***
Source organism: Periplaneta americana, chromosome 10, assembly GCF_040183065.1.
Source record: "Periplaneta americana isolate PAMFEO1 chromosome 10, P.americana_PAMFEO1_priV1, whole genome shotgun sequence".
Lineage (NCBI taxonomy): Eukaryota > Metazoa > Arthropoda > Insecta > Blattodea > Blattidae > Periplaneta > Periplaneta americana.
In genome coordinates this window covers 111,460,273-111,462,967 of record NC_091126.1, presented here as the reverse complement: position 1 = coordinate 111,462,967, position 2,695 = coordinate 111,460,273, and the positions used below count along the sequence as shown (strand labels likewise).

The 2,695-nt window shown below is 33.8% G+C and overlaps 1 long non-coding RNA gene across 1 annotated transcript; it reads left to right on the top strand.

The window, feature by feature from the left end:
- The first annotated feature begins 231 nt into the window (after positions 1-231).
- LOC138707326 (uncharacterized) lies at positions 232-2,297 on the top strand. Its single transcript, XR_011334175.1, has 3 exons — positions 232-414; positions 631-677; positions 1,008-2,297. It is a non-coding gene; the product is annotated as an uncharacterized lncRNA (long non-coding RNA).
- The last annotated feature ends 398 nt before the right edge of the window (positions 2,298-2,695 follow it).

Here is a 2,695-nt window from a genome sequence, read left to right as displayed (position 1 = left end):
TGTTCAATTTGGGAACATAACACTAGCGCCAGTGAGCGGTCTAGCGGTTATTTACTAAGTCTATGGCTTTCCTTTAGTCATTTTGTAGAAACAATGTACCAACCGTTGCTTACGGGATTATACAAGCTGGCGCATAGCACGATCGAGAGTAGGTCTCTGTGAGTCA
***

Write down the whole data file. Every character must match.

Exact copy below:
Source organism: Periplaneta americana, chromosome 10, assembly GCF_040183065.1.
Source record: "Periplaneta americana isolate PAMFEO1 chromosome 10, P.americana_PAMFEO1_priV1, whole genome shotgun sequence".
Lineage (NCBI taxonomy): Eukaryota > Metazoa > Arthropoda > Insecta > Blattodea > Blattidae > Periplaneta > Periplaneta americana.
In genome coordinates this window covers 111,460,273-111,462,967 of record NC_091126.1, presented here as the reverse complement: position 1 = coordinate 111,462,967, position 2,695 = coordinate 111,460,273, and the positions used below count along the sequence as shown (strand labels likewise).

The 2,695-nt window shown below is 33.8% G+C and overlaps 1 long non-coding RNA gene across 1 annotated transcript; it reads left to right on the top strand.

The window, feature by feature from the left end:
- The first annotated feature begins 231 nt into the window (after positions 1-231).
- LOC138707326 (uncharacterized) lies at positions 232-2,297 on the top strand. Its single transcript, XR_011334175.1, has 3 exons — positions 232-414; positions 631-677; positions 1,008-2,297. It is a non-coding gene; the product is annotated as an uncharacterized lncRNA (long non-coding RNA).
- The last annotated feature ends 398 nt before the right edge of the window (positions 2,298-2,695 follow it).

Here is a 2,695-nt window from a genome sequence, read left to right as displayed (position 1 = left end):
TGTTCAATTTGGGAACATAACACTAGCGCCAGTGAGCGGTCTAGCGGTTATTTACTAAGTCTATGGCTTTCCTTTAGTCATTTTGTAGAAACAATGTACCAACCGTTGCTTACGGGATTATACAAGCTGGCGCATAGCACGATCGAGAGTAGGTCTCTGTGAGTCA